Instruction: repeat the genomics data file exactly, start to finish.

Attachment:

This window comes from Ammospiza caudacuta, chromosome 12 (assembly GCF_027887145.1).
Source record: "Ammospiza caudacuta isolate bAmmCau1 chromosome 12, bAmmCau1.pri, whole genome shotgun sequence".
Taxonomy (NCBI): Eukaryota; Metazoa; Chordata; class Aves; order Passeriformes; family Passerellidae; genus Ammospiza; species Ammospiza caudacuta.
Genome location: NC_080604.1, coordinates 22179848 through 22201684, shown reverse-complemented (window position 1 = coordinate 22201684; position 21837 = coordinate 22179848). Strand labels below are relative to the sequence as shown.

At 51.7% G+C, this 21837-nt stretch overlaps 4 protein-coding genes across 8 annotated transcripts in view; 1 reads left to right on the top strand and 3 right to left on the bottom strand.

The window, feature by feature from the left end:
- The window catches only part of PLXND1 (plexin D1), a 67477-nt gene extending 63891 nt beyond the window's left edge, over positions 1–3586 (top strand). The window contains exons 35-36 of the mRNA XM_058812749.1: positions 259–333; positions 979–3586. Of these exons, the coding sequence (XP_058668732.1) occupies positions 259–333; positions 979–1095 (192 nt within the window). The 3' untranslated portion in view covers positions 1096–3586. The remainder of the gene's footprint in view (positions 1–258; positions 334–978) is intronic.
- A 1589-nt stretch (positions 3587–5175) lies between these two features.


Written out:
This window comes from Ammospiza caudacuta, chromosome 12 (assembly GCF_027887145.1).
Source record: "Ammospiza caudacuta isolate bAmmCau1 chromosome 12, bAmmCau1.pri, whole genome shotgun sequence".
Taxonomy (NCBI): Eukaryota; Metazoa; Chordata; class Aves; order Passeriformes; family Passerellidae; genus Ammospiza; species Ammospiza caudacuta.
Genome location: NC_080604.1, coordinates 22179848 through 22201684, shown reverse-complemented (window position 1 = coordinate 22201684; position 21837 = coordinate 22179848). Strand labels below are relative to the sequence as shown.

At 51.7% G+C, this 21837-nt stretch overlaps 4 protein-coding genes across 8 annotated transcripts in view; 1 reads left to right on the top strand and 3 right to left on the bottom strand.

The window, feature by feature from the left end:
- The window catches only part of PLXND1 (plexin D1), a 67477-nt gene extending 63891 nt beyond the window's left edge, over positions 1–3586 (top strand). The window contains exons 35-36 of the mRNA XM_058812749.1: positions 259–333; positions 979–3586. Of these exons, the coding sequence (XP_058668732.1) occupies positions 259–333; positions 979–1095 (192 nt within the window). The 3' untranslated portion in view covers positions 1096–3586. The remainder of the gene's footprint in view (positions 1–258; positions 334–978) is intronic.
- A 1589-nt stretch (positions 3587–5175) lies between these two features.